[tdwg-guid] TDWG LSID Resolver broken?

Richard Pyle deepreef at bishopmuseum.org
Fri Nov 30 02:19:30 CET 2007

Hi Rod,

> I'm not quit sure I understand "flattened". If you are asking 
> whether the entire citation should be written as one string, e.g.
> Baldwin, C. C. and W. L. Smith (1998). Belonoperca pylei , a 
> new species of seabass (Teleostei: Serranidae: Epinephelinae:  
> Diploprionini) from the cook islands with comments on 
> relationships among diploprionins. Ichthyological Research 
> 45(4):325-339.

No -- what I meant was, should the complete tree of "parent" citations be
"flattened" into the parentCitationString content (aka
; or should there be some recusive nesting of each parent "level" on up the

In the case of a journal article, there's really only one parent level: the
Journal name -- so in this case the parentCitationString would flatten out
to just the journal name.  However, for a chapter in an edited book in a
book series, there would be potentially two levels of "parent" (and other
scenarios could have more levels).  The more I think about this, the more I
think that all parent levels (not all fields of this one citation) should be
included in the parentCitationString element -- not just the immediate
parent.  And depending on the nature of the "parent", there might be several
concatenated attributes.  For example, for this citation:

Pyle, R.L. 2002. Pomacanthidae. pp. 3266-3286. In: Carpenter, K.E. and V.E.
Niem (Eds.) Living marine resources of the western central Pacific.  Volume
5.  Bony fishes part 3 (Menidae to Pomacentridae). Food and Agriculture
Organization of the United Nations (FAO), Rome. i-iv+2791-3379.

...there are at least three "levels" of publication:

1) Pyle, R.L. 2002. Pomacanthidae. pp. 3266-3286.

2) Carpenter, K.E. and V.E. Niem (Eds.) Living marine resources of the
western central Pacific.  Volume 5.  Bony fishes part 3 (Menidae to
Pomacentridae). Food and Agriculture Organization of the United Nations
(FAO), Rome. i-iv+2791-3379.

3) Carpenter, K.E. and V.E. Niem (Eds.) FAO species identification guide for
fishery purposes: Living marine resources of the western central Pacific.
Vols. 1-6. Food and Agriculture Organization of the United Nations (FAO),
Rome. xl+4218 pp.

Granted, some might argue that number 3 is not really a separate citable
"unit", but given that it is a single page number series, I would argue that
it is.

So...if we wanted to cite specifically Pyle 2002, the parentCitationString
might simply be the contents of of #2 above; or it might have two nested
parents (a parent, and agrand parent).

As I said before, I'm leaning towards the simpler solution.

> By all means have this as an additional element, but keep the 
> individual bibliographic elements (volume, issue, pagination, 
> etc) separate. This greatly simplifies the task of anybody 
> trying to find the reference, or assign a GUID.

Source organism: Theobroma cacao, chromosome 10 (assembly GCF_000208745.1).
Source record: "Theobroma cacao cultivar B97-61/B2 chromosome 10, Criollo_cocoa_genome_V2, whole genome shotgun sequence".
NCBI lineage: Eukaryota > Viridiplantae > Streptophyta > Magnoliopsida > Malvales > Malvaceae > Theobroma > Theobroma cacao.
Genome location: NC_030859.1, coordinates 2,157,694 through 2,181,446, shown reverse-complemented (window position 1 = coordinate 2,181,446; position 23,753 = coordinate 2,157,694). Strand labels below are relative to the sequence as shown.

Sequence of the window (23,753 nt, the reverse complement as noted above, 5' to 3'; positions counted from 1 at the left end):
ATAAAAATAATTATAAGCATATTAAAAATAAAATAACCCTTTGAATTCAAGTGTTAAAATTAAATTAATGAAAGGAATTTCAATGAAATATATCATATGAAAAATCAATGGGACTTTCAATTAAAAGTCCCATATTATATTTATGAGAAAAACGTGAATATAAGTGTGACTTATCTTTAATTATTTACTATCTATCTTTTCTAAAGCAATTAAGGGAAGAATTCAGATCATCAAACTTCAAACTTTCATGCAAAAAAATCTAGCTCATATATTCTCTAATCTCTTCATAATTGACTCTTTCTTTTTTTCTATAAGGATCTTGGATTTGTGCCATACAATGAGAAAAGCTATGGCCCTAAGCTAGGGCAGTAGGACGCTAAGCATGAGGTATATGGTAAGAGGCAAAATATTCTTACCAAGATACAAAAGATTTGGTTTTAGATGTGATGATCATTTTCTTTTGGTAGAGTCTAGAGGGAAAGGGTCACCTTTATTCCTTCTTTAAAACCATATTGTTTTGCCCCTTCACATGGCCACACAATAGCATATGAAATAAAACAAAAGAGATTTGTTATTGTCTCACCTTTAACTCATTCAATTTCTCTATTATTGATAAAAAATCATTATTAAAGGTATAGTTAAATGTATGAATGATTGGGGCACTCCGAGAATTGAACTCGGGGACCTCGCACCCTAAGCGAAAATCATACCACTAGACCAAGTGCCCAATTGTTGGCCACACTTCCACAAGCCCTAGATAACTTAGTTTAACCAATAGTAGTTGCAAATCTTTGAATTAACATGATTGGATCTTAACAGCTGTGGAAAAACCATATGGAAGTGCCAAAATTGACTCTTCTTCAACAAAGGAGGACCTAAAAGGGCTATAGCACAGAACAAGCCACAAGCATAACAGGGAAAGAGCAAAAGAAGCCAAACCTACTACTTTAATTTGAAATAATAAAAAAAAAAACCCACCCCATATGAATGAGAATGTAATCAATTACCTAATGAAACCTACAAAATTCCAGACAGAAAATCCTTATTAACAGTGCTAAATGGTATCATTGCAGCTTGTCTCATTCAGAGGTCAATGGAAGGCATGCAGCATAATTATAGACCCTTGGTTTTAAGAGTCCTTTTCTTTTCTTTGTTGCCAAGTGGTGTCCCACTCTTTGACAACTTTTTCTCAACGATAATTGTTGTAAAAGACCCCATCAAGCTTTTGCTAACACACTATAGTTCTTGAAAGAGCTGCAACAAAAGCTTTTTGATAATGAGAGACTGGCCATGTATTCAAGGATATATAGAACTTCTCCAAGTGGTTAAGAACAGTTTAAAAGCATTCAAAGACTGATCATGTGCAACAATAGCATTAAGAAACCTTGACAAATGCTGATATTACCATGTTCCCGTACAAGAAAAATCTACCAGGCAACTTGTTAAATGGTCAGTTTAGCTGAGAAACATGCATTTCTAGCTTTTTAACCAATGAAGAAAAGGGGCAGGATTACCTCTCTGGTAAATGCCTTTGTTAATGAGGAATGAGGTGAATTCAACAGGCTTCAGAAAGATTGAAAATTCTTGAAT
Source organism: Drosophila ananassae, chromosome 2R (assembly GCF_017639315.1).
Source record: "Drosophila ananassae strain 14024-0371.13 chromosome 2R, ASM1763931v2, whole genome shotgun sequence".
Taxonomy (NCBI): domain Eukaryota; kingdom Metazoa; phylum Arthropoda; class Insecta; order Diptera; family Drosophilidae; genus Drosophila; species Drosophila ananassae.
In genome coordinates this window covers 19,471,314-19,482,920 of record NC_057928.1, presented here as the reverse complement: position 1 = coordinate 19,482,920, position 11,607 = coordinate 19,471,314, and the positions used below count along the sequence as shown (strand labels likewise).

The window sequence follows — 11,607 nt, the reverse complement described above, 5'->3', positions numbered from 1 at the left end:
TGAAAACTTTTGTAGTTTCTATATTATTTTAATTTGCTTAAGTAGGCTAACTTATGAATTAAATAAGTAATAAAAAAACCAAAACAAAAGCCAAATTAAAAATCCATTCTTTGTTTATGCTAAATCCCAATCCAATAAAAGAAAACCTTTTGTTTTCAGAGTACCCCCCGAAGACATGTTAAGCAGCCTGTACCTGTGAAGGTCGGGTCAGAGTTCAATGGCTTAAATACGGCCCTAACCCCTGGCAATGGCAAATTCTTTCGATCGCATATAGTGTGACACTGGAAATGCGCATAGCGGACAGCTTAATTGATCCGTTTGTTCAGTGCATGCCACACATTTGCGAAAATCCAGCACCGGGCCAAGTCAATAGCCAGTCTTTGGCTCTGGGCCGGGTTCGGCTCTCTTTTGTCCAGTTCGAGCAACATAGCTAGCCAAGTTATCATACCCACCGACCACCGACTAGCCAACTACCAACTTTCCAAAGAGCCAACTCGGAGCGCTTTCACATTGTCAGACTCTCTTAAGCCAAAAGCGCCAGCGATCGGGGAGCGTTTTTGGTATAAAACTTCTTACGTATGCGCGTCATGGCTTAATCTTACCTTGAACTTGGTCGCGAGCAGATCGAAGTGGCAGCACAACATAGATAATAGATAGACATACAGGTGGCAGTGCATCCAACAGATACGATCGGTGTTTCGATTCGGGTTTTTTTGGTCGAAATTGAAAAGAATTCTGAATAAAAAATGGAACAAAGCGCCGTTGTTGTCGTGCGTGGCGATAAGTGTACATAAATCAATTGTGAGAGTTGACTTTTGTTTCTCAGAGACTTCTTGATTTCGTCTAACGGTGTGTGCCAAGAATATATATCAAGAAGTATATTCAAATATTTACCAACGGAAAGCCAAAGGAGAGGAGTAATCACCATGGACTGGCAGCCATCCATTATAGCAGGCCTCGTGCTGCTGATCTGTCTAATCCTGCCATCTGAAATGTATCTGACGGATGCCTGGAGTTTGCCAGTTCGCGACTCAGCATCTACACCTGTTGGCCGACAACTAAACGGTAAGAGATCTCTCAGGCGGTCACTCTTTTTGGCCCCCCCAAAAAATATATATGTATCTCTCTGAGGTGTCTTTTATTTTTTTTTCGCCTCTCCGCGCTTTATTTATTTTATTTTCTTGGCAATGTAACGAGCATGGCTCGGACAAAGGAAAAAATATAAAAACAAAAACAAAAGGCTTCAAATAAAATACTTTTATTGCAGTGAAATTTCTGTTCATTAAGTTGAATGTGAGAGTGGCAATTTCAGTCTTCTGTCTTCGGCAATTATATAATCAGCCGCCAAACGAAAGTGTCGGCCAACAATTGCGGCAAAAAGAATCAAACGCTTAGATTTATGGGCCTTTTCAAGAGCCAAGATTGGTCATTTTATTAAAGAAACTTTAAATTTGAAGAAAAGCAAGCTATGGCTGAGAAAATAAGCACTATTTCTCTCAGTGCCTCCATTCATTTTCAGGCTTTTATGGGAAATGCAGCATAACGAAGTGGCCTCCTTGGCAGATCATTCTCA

Yes, absolutely!!!  I was only talking about how to handle the "parent" (and
grandparent, and so on).

> If by flat you mean that the journal information is a link to 
> another LSID for the journal, rather than containing a string 
> for the journal name, to me it seems needlessly complex not 
> to include the journal name in the RDF that has the rest of 
> the bibliographic information (that is, as well as any link 
> to the journal). 

I agree, but I think you ought to have both -- and the draft vocabulary
includes elements for both (currenty called "parentPublication", and
"parentPublicationString" -- but should be "parentCitation" and
"parentCitationString").  My main failure is that I didn't populate the
latter in the LSID resolver service -- which I will fix now.

> The ISSN is already included, which applies 
> to the journal not the article, so if the idea was to cleanly 
> separate articles from containing journals, then the model 
> has already failed to do that.

No -- the idea was to come up with a generic solution to hierarchically
structured publication citations.  "Journal" is not often thought of as a
"parent" to an article (more as a separate attribute).  But from a database
perspective, it's clener to think of a "journal" as a "parentCitation".

> Lastly, I'm sure I missed the discussion, but I don't see why 
> the RDF at 
> http://rs.tdwg.org/ontology/voc/PublicationCitation has it's 
> own vocabulary, rather than using existing vocabularies such 
> as Dublin Core (see 
> http://dublincore.org/documents/dc-citation-guidelines/)
> and PRISM. Another aspect of integration is sharing 
> vocabulary as well as GUIDs.
> Compare
> http://nsdb.bishopmuseum.org/authority/metadata/? 
> lsid=urn:lsid:bishopmuseum.org:tnu:20889795-7EC7-42F3-A4C3-D1D
> with
> http://www.connotea.org/rss/uri/876ae25827e2e94426845b277686efca
> Wonder which one is more likely to be integrated into other 
> databases...?

Fair point, and there was a recent meeting in St. Louis (which I attended
virtually) to hammer out a replacement to what's on the LSID Vocabulary
site. There was broad agreement (as I recall) that we (biodiversity folks in
general) should emulate the library community whenever possible, but that we
had special needs based on how we tend to cite publications in our
bibliographies and taxonomic accounts.

As for the ZooBank LSID resolver -- at this point in time conformance trumps
optimization (so we can all get off our collective arses and serve content)
-- so I'm just woking with what's up there now.  If I'm resolving LSIDs, and
I'm doing so because of TDWG standards, then I ought to conform to existing
TDWG standards on vocabularies -- right or wrong.  What we need to do is
update the TDWG standards on this (which the St. Lousi meeting was
attempting to accomplish), so we can conform *and* optimize!


More information about the tdwg-tag mailing list